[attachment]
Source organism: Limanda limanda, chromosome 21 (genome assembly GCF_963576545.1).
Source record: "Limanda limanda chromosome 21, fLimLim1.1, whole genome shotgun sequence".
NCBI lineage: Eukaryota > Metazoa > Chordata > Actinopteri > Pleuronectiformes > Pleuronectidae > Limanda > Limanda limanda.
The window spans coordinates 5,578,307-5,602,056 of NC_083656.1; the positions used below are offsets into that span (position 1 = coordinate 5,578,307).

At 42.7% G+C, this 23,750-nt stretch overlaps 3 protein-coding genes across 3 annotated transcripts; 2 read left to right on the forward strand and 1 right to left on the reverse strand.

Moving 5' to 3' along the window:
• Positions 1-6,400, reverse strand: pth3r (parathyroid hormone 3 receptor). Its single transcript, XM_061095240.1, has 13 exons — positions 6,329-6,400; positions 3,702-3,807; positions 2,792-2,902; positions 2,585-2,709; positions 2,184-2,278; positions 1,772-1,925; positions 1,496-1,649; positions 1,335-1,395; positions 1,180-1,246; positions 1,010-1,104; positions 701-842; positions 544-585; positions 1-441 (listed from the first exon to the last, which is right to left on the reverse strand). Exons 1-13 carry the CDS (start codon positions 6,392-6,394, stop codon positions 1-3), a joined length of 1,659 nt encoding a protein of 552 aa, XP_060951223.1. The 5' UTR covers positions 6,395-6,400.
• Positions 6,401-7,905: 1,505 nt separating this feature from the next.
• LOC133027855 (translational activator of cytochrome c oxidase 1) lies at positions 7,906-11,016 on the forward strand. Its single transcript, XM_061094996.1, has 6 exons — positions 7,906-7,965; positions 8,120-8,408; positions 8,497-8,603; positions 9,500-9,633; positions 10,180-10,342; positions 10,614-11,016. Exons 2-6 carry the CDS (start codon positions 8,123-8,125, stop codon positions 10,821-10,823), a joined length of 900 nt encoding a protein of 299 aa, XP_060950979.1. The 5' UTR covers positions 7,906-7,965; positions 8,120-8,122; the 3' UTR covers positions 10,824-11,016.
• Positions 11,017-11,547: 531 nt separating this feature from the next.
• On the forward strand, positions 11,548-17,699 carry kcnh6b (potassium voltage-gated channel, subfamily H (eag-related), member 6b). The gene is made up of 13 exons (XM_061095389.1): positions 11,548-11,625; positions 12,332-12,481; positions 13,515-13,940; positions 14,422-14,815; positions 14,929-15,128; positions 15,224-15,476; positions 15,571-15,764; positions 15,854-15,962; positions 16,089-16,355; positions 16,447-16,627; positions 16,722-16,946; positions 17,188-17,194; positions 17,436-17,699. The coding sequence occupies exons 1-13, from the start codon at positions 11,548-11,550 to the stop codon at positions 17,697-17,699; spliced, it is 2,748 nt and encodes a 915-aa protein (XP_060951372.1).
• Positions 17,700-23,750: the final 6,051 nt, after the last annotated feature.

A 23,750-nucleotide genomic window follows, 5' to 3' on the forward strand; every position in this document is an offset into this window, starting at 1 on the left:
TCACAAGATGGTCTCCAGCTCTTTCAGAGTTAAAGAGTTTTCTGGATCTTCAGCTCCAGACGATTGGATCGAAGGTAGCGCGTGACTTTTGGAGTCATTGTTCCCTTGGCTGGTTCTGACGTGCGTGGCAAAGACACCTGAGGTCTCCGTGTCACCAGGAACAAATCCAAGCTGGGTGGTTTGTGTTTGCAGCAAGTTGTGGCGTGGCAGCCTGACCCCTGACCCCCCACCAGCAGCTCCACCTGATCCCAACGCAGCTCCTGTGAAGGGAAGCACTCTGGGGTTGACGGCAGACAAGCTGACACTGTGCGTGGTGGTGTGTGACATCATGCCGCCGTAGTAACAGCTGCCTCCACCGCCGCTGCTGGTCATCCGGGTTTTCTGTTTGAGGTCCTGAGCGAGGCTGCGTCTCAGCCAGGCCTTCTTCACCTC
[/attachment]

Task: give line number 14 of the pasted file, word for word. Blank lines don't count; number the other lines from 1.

TCACAAGATGGTCTCCAGCTCTTTCAGAGTTAAAGAGTTTTCTGGATCTTCAGCTCCAGACGATTGGATCGAAGGTAGCGCGTGACTTTTGGAGTCATTGTTCCCTTGGCTGGTTCTGACGTGCGTGGCAAAGACACCTGAGGTCTCCGTGTCACCAGGAACAAATCCAAGCTGGGTGGTTTGTGTTTGCAGCAAGTTGTGGCGTGGCAGCCTGACCCCTGACCCCCCACCAGCAGCTCCACCTGATCCCAACGCAGCTCCTGTGAAGGGAAGCACTCTGGGGTTGACGGCAGACAAGCTGACACTGTGCGTGGTGGTGTGTGACATCATGCCGCCGTAGTAACAGCTGCCTCCACCGCCGCTGCTGGTCATCCGGGTTTTCTGTTTGAGGTCCTGAGCGAGGCTGCGTCTCAGCCAGGCCTTCTTCACCTC